Deadly Class takes place in 1987 at a school for assassins. The students are the children of the most over-the-top caricatures of the world’s most violent archetypes— Neo Nazis, Cartel leaders, drug dealers, gangsters of all kinds— and they takes classes like Beheading, Poison and AP Black Arts. The main character, Marcus Lopez, is a crazy wreck that you can’t help but love, despite the terrible things he sometimes does. He’s a struggling, lost kid in a hostile world who’s in love with a girl who’s way out of his league. If twenty years of reading comics and watching TV and movies has taught me anything it’s that you can’t go wrong with this formula.
“But if it’s been done before, why should you care?” That’s a good point, reader. My response would be because it hasn’t been done exactly like this before. Marcus is no Peter Parker or Aladdin, he’s a desperate homeless kid with a horrifying past who gets high and kills people. Also, when you pick up early issues of Amazing Spider-Man you never get the sense that Flash Thompson will kill Peter Parker in the course of his bullying, but you don’t get that sense of security with Deadly Class. In this closing chapter of the first story arc, students are shot, stabbed, beaten and slashed on almost every page, so the stakes are noticeably higher.
Deadly Class is one of the most exciting, gripping and dynamic stories on the shelves today. Don’t let it slip through the cracks!
For fans of: action
Jonah Chuang is a production coordinator assistant at comiXology. He lives in Queens with his two rescue dogs, Baby J and Li’l Sebastian.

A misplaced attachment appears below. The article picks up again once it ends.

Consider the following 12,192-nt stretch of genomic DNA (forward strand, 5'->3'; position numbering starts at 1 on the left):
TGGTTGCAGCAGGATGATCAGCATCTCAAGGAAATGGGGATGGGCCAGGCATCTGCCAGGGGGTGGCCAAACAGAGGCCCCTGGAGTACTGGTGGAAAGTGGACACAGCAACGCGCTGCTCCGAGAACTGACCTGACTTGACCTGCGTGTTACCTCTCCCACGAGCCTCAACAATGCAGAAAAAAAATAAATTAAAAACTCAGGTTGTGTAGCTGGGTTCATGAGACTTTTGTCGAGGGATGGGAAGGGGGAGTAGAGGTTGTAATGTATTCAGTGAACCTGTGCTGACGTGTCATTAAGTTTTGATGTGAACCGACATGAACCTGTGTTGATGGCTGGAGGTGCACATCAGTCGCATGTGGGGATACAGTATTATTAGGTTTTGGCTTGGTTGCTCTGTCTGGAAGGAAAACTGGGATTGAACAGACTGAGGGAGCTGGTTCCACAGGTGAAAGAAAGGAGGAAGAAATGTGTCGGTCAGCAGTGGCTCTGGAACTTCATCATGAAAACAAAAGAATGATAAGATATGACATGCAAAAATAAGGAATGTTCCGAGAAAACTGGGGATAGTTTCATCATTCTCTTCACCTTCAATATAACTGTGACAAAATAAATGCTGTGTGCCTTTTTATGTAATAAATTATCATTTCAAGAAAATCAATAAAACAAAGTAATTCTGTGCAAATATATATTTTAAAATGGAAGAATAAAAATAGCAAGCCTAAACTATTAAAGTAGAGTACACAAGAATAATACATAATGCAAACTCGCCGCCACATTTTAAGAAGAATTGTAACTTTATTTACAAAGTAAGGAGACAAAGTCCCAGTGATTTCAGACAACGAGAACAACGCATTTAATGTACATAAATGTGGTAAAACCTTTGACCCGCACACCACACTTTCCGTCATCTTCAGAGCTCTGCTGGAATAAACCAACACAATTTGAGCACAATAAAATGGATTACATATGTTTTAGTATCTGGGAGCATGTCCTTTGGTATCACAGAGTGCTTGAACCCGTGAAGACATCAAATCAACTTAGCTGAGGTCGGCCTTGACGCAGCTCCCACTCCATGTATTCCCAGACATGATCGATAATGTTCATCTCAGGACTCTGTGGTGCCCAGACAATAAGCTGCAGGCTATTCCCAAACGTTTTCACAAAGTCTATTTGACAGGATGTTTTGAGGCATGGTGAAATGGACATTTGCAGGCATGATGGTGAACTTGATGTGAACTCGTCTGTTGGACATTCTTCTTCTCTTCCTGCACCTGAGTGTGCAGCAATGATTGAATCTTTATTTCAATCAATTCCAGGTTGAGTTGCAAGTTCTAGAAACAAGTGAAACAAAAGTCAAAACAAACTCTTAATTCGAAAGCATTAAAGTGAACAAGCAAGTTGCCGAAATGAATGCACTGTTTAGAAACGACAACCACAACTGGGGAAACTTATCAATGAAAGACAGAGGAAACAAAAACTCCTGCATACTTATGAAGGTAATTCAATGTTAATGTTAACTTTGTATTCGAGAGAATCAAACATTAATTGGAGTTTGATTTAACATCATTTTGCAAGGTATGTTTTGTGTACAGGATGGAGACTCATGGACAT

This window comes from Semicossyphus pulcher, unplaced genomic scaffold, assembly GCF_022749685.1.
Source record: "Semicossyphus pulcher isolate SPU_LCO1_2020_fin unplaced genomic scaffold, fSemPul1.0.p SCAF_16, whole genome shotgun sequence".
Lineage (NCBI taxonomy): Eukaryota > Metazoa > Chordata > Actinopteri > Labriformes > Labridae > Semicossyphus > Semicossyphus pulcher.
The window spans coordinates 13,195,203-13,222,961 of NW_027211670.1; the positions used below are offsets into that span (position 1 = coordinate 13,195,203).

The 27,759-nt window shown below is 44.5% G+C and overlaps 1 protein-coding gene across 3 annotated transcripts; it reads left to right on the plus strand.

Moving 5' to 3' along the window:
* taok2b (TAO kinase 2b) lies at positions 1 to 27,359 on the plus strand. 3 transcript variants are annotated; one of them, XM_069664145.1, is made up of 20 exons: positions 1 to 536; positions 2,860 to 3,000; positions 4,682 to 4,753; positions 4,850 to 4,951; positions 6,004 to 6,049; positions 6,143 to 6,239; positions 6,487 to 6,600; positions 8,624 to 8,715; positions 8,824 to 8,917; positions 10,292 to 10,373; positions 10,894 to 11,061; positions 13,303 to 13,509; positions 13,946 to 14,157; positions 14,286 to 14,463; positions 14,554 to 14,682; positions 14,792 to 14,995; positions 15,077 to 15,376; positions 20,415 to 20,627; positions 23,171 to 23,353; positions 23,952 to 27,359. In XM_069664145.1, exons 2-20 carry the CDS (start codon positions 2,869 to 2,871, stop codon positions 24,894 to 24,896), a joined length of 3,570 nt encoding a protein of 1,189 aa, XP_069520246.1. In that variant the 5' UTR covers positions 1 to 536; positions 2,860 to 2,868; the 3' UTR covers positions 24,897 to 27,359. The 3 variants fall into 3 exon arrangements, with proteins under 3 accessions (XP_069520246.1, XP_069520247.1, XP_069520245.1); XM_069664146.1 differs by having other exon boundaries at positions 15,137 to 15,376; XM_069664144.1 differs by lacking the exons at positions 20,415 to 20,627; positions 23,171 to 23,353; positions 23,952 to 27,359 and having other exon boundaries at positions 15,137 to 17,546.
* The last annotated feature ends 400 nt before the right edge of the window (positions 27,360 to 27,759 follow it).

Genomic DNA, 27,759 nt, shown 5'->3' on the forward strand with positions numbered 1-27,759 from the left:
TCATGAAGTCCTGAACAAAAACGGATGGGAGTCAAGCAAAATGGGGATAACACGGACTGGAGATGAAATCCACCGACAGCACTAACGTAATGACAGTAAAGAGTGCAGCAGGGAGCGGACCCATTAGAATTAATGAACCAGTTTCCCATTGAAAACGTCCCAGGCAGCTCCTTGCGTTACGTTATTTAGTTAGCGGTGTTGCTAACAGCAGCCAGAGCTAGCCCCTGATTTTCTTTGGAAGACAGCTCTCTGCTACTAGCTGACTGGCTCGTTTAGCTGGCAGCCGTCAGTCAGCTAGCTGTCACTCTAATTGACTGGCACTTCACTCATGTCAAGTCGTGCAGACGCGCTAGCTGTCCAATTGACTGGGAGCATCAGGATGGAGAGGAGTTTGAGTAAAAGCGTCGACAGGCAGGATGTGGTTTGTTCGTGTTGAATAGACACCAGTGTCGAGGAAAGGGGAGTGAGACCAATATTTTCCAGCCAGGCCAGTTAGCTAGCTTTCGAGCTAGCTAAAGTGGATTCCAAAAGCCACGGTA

A comiXologist Recommends:
Madeleine Lloyd-Davies recommends Trees #1
Trees tells the story of Earth’s first encounter with aliens, but it’s different from any other alien comic out there. Rather than coming to Earth to attack us, or give us knowledge, or even interact with us at all, the aliens are completely indifferent to our presence. How embarrassing for us! Writers generally imagine that we’d be very important to aliens in one way or another, but Ellis assumes that we’re of even less interest than another planet’s single-cell organisms would be to us.
I’m also excited about Jason Howard’s illustrations of these alien visitors (the titular “trees”). It has always been a pet peeve of mine that science fiction has so frequently decided that our basic bodily structure makes sense for life elsewhere—eyes, mouths, audible communication—I’m always impressed when someone can come up with something that isn’t recognizable as human.
In this issue, we’re introduced to a few key players for the upcoming story, and we get background on the original “invasion,” which happened ten years ago. I’m excited to learn more about these aliens, although I wouldn’t be surprised if it’s a while before that happens. If you are interested in alien invasion stories, I would definitely give this series a shot.
For fans of: sci-fi
Madeleine Lloyd-Davies, comiXology’s Production Director, has wanted to work in the comics industry since she was seven years old, sitting cross-legged on the floor in CVS and reading Jughead comics.